Depending on the terms of the forbearance, choosing this option could make matters worse, so it is important to be cautious before committing to this opportunity. Some forbearance programs require borrowers  to make up the skipped payments immediately following the end of the forbearance period. This is called a balloon payment. It essentially requires you to pay several months of your mortgage at once. If you are pursuing a forbearance, you’ll want to ensure that the missed payments can be added to the end of the mortgage and will not come due all at once. 

Other Mortgage Payment Relief Opportunities 

Refinancing, Revisited

Refinancing can be a valuable tool for managing your mortgage. By refinancing, you can lower your monthly payment two ways:

  • Extending the loan over a longer period (e.g., switching from a 20-year to 30-year mortgage)

  • Switching to a lower interest rate, or moving from a variable rate to a fixed rate 

When you refinance, you’ll need to submit a new loan application to a mortgage lender. If approved, the lender will issue a new loan to pay off the existing mortgage. You'll then start making payments on the new loan, subject to the new interest rate and term. 

Refinancing might not be the best option, even if you’re eligible to pursue this process. By refinancing, you'll incur new loan origination and servicing fees. If you extend your loan term, you might pay thousands of dollars more in interest over time. Lowering your monthly payment may seem like a good idea but when considering this option you should thoroughly review how it will affect your overall balance and payments over the life of the loan.

Home Equity Line of Credit (HELOC) 

A home equity line of credit may help you to catch up on payments. With a HELOC, you’ll be taking out a loan using your home equity as collateral. This type of loan can be used to pay for unexpected expenses or to catch up on missed mortgage payments. But this can be a dangerous course of action for some homeowners. 

When you take out a line of credit on your home, you'll have to make payments on the amount borrowed, in addition to continuing to pay your mortgage. Adding this second monthly payment is often too much for homeowners who are already struggling. If you fall behind on these payments, the lender can potentially foreclose on your property. If you are considering this option, you should be very careful as there are scams and predatory lenders who offer high interest rates, hidden fees, and unfavorable terms to distressed homeowners. 

Lien Strip in Chapter 13 Bankruptcy

If you have multiple mortgages on your home and owe more on your home than it is worth, you might be able to “strip” the junior mortgage(s) through Chapter 13 bankruptcy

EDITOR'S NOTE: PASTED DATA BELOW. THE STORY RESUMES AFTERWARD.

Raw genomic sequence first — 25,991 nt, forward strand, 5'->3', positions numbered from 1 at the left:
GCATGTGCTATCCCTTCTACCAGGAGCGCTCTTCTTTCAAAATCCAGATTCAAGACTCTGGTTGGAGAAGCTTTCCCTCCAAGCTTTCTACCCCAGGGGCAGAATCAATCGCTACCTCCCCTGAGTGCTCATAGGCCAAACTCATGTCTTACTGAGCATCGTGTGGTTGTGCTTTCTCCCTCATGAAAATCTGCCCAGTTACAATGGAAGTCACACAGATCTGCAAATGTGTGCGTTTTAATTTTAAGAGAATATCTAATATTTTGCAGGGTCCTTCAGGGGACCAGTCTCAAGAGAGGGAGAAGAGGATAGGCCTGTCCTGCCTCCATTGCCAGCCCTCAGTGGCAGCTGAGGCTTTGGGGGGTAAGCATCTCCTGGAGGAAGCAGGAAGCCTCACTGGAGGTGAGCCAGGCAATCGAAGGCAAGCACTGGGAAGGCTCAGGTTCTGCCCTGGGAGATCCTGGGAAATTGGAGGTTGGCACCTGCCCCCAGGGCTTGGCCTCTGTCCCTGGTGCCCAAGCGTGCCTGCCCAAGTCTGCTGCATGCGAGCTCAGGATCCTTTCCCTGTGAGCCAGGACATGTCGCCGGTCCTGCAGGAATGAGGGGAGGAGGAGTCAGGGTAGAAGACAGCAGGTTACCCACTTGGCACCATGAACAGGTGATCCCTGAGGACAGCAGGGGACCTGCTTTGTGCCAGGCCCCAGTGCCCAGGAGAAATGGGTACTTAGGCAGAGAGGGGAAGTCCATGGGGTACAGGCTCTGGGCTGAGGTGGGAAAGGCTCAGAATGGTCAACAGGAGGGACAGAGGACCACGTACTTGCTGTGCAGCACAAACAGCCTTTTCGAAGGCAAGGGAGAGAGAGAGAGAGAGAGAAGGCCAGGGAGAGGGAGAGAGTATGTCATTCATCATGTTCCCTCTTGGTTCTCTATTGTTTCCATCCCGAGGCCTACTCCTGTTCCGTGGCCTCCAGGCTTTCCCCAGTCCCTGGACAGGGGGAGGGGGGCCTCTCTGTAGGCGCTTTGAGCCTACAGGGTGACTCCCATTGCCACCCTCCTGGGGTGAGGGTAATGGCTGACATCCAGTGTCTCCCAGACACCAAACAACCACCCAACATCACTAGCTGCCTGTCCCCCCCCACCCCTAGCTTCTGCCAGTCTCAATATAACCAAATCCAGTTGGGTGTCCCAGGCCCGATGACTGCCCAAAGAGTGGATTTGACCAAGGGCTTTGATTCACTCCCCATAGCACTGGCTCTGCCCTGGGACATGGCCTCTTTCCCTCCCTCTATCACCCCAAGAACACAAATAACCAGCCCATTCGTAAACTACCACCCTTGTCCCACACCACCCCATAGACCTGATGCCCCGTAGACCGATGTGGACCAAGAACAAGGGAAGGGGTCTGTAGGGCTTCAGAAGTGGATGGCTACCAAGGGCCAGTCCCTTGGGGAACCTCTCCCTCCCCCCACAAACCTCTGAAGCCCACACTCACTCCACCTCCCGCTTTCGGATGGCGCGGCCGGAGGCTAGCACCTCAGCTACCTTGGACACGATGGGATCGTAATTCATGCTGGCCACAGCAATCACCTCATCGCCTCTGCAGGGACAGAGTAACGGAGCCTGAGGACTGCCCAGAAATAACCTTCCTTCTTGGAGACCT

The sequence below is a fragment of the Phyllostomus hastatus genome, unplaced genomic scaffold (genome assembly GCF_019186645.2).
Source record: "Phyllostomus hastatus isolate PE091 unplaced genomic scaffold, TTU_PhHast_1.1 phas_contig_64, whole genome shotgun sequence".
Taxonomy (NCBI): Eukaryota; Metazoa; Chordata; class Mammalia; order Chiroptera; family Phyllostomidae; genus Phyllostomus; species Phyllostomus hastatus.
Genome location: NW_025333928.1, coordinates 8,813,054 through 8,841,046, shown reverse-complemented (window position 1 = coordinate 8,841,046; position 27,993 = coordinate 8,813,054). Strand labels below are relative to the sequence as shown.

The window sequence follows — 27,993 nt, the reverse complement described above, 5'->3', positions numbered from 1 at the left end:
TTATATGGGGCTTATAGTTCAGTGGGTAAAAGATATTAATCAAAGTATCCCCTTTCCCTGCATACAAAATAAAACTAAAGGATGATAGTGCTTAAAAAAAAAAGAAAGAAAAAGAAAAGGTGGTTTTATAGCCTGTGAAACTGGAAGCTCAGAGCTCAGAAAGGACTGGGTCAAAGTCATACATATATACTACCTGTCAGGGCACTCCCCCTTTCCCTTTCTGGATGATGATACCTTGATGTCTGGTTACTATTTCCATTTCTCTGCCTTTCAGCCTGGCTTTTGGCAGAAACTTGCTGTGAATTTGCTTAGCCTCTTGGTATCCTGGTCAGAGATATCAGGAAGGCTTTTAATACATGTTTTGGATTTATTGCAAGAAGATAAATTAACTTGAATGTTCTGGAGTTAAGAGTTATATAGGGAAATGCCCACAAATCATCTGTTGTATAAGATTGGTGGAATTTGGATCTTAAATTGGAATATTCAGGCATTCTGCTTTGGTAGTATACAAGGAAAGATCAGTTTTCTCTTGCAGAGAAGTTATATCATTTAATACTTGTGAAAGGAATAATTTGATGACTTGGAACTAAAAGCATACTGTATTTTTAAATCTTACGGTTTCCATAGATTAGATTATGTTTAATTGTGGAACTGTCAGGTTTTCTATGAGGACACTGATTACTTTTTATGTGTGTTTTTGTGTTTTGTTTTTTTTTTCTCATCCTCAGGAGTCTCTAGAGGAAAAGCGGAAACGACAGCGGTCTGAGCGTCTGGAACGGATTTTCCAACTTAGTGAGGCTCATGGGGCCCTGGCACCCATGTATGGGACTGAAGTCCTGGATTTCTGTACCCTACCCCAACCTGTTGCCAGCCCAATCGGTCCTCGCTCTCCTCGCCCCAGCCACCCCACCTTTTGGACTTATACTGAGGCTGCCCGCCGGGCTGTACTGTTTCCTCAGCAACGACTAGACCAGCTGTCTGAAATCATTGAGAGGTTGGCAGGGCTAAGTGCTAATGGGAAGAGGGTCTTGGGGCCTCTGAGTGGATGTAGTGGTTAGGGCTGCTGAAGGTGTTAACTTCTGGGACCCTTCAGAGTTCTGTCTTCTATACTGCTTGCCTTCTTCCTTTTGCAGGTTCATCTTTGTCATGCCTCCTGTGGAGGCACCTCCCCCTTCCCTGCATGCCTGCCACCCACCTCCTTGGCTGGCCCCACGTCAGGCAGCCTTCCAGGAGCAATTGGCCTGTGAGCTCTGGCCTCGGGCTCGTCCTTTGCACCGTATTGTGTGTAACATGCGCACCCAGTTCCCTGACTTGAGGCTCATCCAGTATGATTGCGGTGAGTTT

For example, if your house is worth $250,000 and you have three mortgages against the home for (A) $150,000, (B) $100,000 and (C) $50,000 you could request that the court convert mortgage C to unsecured debt. This unsecured debt would then be discharged through bankruptcy and you would only remain obligated to pay mortgages A and B. 

There are lots of factors to consider when pursuing bankruptcy. Learn more about the bankruptcy process on Upsolve’s free Learning Center site.

Let’s Summarize...

If you are struggling to pay your mortgage, you have options available to you. Most federally backed mortgages offer programs to distressed homeowners that allow for modifying the terms of a mortgage or temporarily postponing payments. The availability of these options will depend on the terms and details of your specific mortgage contract. 

You should contact your servicer to begin discussing these options. Even those borrowers with private mortgages may have opportunities to refinance or modify their mortgage terms. You might also choose to connect with a free HUD certified housing counselor who can more fully explain your options. Make sure to seek information about the terms of any changes to your mortgage before committing to a shift, as these terms might make repayment more challenging in the long run.

Written By:

Attorney Cody J. Harding


Cody J. Harding is a Brooklyn-based attorney who supports startups and local businesses. His law firm serves growing companies, specializing in commercial transactions, intellectual property, and business consulting. Before starting his private practice, Cody served as a Deputy A... read more about Attorney Cody J. Harding